By J. Keith Buchanan, CFA, Portfolio Manager
Increasing money supply seems to have a way of making new investment ideas and inventions appear worthy of lofty valuations and waves of capital. However, the risk is not appreciated until excess liquidity begins to recede and the most egregious assets or asset classes appear so. Warren Buffett has intimated the concept many times in newsletters to shareholders that only when the tide goes out do you see who is swimming naked.
We subscribe to this logic. As central banks open the money spigot to speed the healing of scars from the previous economic cycle, the new money supply flows into each nook and cranny of the economy just like any Newtonian fluid would. This marginal liquidity initially finds its way to sectors, assets, and ideas which, we believe, attract that capital for good reason. Either those destinations are new promising concepts or proven, but undervalued ideas and assets, or some blend of the two. However, with nowhere left to go, liquidity spills into the less traditional and questionably valued edges of the market. For example, how do you value a picture of a rock sold as a non-fungible token (NFT)? These investments are less easily accepted, seedy, or just outright suspicious. Nevertheless, money will find a home.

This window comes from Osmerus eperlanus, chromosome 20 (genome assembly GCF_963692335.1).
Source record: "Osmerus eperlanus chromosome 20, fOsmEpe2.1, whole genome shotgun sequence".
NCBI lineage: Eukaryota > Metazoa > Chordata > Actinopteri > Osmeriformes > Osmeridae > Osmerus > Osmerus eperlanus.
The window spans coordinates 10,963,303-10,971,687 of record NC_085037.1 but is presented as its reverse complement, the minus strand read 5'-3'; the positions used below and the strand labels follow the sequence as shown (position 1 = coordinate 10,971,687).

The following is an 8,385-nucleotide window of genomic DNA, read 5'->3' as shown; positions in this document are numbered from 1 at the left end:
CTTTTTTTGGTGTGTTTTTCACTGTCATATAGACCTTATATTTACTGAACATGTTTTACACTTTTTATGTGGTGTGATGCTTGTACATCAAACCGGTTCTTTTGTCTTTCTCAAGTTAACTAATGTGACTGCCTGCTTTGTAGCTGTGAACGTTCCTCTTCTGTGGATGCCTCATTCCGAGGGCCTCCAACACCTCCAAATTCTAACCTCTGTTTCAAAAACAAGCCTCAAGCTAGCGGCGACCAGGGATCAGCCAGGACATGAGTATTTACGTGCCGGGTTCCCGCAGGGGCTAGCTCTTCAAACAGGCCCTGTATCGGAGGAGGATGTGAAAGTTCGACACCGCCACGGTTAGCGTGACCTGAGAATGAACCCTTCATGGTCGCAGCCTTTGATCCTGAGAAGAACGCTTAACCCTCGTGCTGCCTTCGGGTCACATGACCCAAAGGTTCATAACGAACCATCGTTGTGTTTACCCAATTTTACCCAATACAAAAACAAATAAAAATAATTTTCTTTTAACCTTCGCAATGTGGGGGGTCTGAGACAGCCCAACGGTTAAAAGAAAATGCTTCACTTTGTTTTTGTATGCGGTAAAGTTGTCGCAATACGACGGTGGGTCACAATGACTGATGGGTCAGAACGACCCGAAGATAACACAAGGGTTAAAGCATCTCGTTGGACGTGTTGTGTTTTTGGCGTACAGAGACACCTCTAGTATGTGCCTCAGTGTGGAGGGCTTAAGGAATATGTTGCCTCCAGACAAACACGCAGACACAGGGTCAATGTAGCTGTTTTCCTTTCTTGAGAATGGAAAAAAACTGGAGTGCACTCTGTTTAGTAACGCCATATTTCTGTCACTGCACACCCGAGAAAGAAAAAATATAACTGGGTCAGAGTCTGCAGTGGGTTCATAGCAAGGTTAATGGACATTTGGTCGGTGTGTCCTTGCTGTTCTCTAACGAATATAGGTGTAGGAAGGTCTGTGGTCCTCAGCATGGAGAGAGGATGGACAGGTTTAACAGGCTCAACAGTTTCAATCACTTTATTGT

At the same time, this increase in supply places downward pressure on the price of money, also referred to as interest rates. Interest rates have been on a secular downward trajectory for over a generation as money supply has increased with months and quarters of temporary moves higher.
However, there have been moments in which rates move marginally higher, pressuring the economy. That pressure has a way of testing the weaker hands of the bull market. The more obscure corners of the market feel the pressure of even a minor reduction of liquidity first and most dramatically. These are also moments when over-levered and even fraudulent investments become exposed.
The chart shows the US 10-year Treasury rate over time. Even though rates have generally moved lower since the early 1980s, cyclical shifts higher in rates have coincided with collapses in areas of the market which became highly valued or perhaps fraudulent. Temporarily higher rates occurred with the market crash of 1987, the savings and loan crisis in 1990, the Asian and Russian financial crises and the downfall of Long-Term Capital Management in the late 1990s, and the Great Financial Crisis of 2008.
We have maintained that the increase in rates over the past year would place strains on economic demand and something may break. The investing world heard cracking noises in the cryptocurrency world earlier in 2022, but the dramatic collapse of FTX last month is the latest in this string of complicatedly leveraged and/or potentially fraudulent entities that unravel when rates move higher.
Or, to put a twist on Buffet’s often quoted phrase, only when the liquidity tide goes out do you see who is swimming naked.
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